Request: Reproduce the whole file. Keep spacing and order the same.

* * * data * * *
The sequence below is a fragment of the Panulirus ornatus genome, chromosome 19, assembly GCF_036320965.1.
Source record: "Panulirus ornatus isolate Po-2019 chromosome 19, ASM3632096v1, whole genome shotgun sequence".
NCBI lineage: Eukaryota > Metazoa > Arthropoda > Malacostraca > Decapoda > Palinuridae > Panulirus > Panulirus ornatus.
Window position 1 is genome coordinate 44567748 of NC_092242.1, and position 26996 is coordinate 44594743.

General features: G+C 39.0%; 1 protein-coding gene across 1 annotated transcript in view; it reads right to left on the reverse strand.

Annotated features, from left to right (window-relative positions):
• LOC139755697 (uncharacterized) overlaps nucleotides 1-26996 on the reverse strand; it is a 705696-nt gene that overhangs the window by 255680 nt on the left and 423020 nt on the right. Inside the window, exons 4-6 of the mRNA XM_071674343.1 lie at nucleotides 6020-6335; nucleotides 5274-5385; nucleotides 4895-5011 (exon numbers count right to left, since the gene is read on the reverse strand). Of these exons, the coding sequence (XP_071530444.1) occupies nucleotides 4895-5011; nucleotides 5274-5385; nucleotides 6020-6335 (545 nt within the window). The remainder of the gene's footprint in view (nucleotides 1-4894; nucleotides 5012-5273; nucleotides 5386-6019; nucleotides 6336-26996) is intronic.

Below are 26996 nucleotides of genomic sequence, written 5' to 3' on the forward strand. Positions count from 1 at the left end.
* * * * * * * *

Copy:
The sequence below is a fragment of the Panulirus ornatus genome, chromosome 19, assembly GCF_036320965.1.
Source record: "Panulirus ornatus isolate Po-2019 chromosome 19, ASM3632096v1, whole genome shotgun sequence".
NCBI lineage: Eukaryota > Metazoa > Arthropoda > Malacostraca > Decapoda > Palinuridae > Panulirus > Panulirus ornatus.
Window position 1 is genome coordinate 44567748 of NC_092242.1, and position 26996 is coordinate 44594743.

General features: G+C 39.0%; 1 protein-coding gene across 1 annotated transcript in view; it reads right to left on the reverse strand.

Annotated features, from left to right (window-relative positions):
• LOC139755697 (uncharacterized) overlaps nucleotides 1-26996 on the reverse strand; it is a 705696-nt gene that overhangs the window by 255680 nt on the left and 423020 nt on the right. Inside the window, exons 4-6 of the mRNA XM_071674343.1 lie at nucleotides 6020-6335; nucleotides 5274-5385; nucleotides 4895-5011 (exon numbers count right to left, since the gene is read on the reverse strand). Of these exons, the coding sequence (XP_071530444.1) occupies nucleotides 4895-5011; nucleotides 5274-5385; nucleotides 6020-6335 (545 nt within the window). The remainder of the gene's footprint in view (nucleotides 1-4894; nucleotides 5012-5273; nucleotides 5386-6019; nucleotides 6336-26996) is intronic.

Below are 26996 nucleotides of genomic sequence, written 5' to 3' on the forward strand. Positions count from 1 at the left end.